Mobile Operating System Review: iOS 4.2 on the iPad

After 25 days with the new iOS 4.2 release on my iPad 3G, I can say that overall I am pleased with the new features, and not too terribly put out by the trouble spots that have cropped up since the upgrade. But there are some trouble spots, and they need to be addressed eventually.

First, the good news: for anyone who hasn't updated to iOS 4.2 (all four of you), which was released in late November, this is definitely worth the time to make the upgrade. Three of the new features in the latest release of this new mobile OS alone make it worthwhile: multitasking, folders, and speed.

Of all of the advertised features, multitasking is perhaps the most-anticipated for this mobile device. The capability to run multiple applications at the same time was something most iPad users craved ever since they saw their iPhones get the capability. Granted, the earlier iOS release did a nice job of suspending one app while you moved to a new one, but only a select few applications had push capabilities and, perhaps more importantly, listening to music with the iPod app while doing anything else was impossible.

This is not just the lamentation of an audiophile. Many people advocate the use of the iPad as a business device (this writer among them), and being able to consume multimedia while working on other projects is important on long business trips and impromptu business presentations. Multitasking is a key feature for business users, and much needed.

Some speculation has been raised about battery life being adversely affected by the new multitasking, and to date, I can't officially say I've noticed a significant power drain. However, my user's fuzzy sense feels like the battery is draining a bit faster… though I have no numbers to back this up, so take this with a big grain of salt.

Beyond making things easier for multiple apps to run, multitasking does lend an important unadvertised feature to iPads: speed. With the new iOS running, switching between applications is noticeably faster. I have also noted faster rendering in the Safari browser and just generally faster response times in most of the apps I have on my tablet. The most noticeable app improvement is Omnifocus for iPad, which got a nice speed boost with the new operating system.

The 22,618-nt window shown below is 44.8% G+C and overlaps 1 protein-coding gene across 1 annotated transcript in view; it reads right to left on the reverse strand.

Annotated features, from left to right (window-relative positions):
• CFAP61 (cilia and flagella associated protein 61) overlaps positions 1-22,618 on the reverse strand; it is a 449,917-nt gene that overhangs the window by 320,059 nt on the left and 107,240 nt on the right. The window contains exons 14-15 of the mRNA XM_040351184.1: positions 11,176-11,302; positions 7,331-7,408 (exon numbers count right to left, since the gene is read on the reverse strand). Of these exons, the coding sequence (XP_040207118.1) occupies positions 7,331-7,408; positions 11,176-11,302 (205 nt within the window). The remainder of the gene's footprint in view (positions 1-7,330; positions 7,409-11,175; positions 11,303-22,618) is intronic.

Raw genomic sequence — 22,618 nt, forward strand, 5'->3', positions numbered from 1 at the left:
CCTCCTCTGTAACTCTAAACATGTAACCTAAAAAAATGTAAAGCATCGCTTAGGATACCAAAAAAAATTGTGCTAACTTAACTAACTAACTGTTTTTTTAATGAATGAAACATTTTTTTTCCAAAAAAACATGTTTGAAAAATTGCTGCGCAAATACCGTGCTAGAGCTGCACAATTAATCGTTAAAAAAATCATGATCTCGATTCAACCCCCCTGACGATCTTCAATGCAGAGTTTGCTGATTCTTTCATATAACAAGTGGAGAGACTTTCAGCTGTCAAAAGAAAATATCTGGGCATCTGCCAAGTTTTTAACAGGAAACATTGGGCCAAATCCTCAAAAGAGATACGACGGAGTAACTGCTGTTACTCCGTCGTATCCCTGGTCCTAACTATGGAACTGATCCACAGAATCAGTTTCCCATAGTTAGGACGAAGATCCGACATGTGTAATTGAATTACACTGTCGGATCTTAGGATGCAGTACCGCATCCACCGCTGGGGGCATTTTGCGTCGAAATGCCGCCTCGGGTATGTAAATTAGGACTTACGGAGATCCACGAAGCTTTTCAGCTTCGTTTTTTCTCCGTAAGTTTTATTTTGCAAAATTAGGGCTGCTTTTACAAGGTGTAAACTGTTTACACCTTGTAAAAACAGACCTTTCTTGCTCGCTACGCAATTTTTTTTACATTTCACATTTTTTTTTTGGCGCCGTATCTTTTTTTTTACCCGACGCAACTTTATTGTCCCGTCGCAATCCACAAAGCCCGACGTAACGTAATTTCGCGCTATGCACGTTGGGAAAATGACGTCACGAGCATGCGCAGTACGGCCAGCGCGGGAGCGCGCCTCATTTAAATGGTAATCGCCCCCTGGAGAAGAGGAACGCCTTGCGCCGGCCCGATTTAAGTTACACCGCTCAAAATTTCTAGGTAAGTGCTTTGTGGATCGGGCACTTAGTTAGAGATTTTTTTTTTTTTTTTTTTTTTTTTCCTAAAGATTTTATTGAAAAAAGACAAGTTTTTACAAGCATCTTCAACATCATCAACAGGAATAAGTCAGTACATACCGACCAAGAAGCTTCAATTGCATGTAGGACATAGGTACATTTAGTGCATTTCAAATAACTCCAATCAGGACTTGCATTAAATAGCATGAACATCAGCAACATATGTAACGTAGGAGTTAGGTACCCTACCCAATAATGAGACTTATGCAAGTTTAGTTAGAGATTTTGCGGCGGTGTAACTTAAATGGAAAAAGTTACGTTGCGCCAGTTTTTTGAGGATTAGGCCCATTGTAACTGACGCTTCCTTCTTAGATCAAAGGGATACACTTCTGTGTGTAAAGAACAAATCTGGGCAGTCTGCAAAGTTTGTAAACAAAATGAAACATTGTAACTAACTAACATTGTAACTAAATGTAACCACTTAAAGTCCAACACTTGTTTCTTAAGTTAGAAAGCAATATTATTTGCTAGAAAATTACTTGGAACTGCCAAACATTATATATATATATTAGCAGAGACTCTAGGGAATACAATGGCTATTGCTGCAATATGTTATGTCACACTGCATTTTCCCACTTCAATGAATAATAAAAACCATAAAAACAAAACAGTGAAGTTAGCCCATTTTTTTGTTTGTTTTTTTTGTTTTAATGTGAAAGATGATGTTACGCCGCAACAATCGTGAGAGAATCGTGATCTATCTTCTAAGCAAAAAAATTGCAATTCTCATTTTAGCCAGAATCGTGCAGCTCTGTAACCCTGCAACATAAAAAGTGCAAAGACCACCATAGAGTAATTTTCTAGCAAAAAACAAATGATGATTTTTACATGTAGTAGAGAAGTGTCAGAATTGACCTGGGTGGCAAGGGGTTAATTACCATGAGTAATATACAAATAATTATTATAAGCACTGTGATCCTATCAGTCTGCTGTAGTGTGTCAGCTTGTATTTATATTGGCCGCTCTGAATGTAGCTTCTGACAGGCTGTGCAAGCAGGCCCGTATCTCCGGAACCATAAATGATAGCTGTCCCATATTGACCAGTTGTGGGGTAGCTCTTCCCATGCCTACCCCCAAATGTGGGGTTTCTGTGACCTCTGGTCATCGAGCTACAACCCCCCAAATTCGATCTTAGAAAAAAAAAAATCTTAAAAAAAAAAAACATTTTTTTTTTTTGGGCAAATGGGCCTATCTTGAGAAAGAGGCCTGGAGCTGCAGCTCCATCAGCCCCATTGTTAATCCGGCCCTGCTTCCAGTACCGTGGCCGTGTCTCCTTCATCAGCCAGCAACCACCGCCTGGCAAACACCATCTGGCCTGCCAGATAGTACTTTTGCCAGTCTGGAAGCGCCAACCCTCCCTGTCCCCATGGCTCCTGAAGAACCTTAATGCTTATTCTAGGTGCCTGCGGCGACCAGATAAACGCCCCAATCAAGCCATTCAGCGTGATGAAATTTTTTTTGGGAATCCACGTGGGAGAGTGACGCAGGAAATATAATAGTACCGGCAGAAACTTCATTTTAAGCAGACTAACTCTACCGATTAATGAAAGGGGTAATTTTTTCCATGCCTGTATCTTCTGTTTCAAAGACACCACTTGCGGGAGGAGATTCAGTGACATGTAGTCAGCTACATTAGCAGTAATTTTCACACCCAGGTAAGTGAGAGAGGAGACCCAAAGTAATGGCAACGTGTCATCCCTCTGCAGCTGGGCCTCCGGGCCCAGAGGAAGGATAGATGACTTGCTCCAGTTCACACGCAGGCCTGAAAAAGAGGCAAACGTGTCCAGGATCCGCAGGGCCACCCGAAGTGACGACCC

It should be noted that some of this speed improvement may not be a result of Apple's changes, so much as the app vendors' updates. A number of my apps were updated right before and after the iOS 4.2 release, so it's very likely that the new apps' compatibility with iOS 4.2 gave them the performance improvements. For the end user, it's six of one and a half-dozen of the other: apps are faster in iOS 4.2.

I am also noticing much faster syncs, which is a wonderful improvement. Not sure who gets the credit for this one, but whichever developer eliminated my 20- minute sync sessions deserves a medal.

Not everything on the iPad is faster. Updating existing and installing new apps is much slower from the iPad itself, no matter which network I'm using. Perhaps iOS is requiring a lot more from apps when they are getting added or changed, but whatever the reason, it's very bothersome to find an app and then have to wait so long to pull it down.

Mobile computing on the iPad

Another feature touted in this new version of iOS won't directly speed things up, but it does lend to a better organization of your iPad interface, which can only help a user's efficiency. Folders enable iPad users to group apps together based on whatever organizational structure they prefer.

Not only does this make things more organized, it also gets around the whole 226-app limit older versions of iOS could have installed at any one time. That, I'm sure, was a big part of adding the feature for Apple, since users will be able to install many more apps--based on the space on their iPad instead of an arbitrary interface ceiling.